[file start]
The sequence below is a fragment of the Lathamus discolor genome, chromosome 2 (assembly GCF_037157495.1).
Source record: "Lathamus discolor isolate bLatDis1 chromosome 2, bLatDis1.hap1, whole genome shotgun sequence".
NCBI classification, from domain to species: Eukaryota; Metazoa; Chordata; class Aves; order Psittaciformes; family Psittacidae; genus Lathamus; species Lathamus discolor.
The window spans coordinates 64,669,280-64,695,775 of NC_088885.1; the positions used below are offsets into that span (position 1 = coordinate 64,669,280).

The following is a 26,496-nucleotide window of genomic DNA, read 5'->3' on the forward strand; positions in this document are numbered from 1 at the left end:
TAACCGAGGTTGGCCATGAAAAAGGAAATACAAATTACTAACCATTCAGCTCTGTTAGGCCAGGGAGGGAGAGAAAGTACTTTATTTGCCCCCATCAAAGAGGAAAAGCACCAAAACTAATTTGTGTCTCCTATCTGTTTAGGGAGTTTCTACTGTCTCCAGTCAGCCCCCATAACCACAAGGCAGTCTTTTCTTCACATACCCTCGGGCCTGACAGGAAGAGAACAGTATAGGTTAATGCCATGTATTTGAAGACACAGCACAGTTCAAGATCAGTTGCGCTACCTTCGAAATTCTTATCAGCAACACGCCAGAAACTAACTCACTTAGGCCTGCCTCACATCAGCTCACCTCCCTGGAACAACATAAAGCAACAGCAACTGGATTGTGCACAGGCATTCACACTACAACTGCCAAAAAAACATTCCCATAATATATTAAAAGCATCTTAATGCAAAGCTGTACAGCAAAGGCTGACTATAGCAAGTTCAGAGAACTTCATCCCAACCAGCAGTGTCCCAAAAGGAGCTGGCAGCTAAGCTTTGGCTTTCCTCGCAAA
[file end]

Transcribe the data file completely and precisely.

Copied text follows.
The sequence below is a fragment of the Lathamus discolor genome, chromosome 2 (assembly GCF_037157495.1).
Source record: "Lathamus discolor isolate bLatDis1 chromosome 2, bLatDis1.hap1, whole genome shotgun sequence".
NCBI classification, from domain to species: Eukaryota; Metazoa; Chordata; class Aves; order Psittaciformes; family Psittacidae; genus Lathamus; species Lathamus discolor.
The window spans coordinates 64,669,280-64,695,775 of NC_088885.1; the positions used below are offsets into that span (position 1 = coordinate 64,669,280).

The following is a 26,496-nucleotide window of genomic DNA, read 5'->3' on the forward strand; positions in this document are numbered from 1 at the left end:
TAACCGAGGTTGGCCATGAAAAAGGAAATACAAATTACTAACCATTCAGCTCTGTTAGGCCAGGGAGGGAGAGAAAGTACTTTATTTGCCCCCATCAAAGAGGAAAAGCACCAAAACTAATTTGTGTCTCCTATCTGTTTAGGGAGTTTCTACTGTCTCCAGTCAGCCCCCATAACCACAAGGCAGTCTTTTCTTCACATACCCTCGGGCCTGACAGGAAGAGAACAGTATAGGTTAATGCCATGTATTTGAAGACACAGCACAGTTCAAGATCAGTTGCGCTACCTTCGAAATTCTTATCAGCAACACGCCAGAAACTAACTCACTTAGGCCTGCCTCACATCAGCTCACCTCCCTGGAACAACATAAAGCAACAGCAACTGGATTGTGCACAGGCATTCACACTACAACTGCCAAAAAAACATTCCCATAATATATTAAAAGCATCTTAATGCAAAGCTGTACAGCAAAGGCTGACTATAGCAAGTTCAGAGAACTTCATCCCAACCAGCAGTGTCCCAAAAGGAGCTGGCAGCTAAGCTTTGGCTTTCCTCGCAAA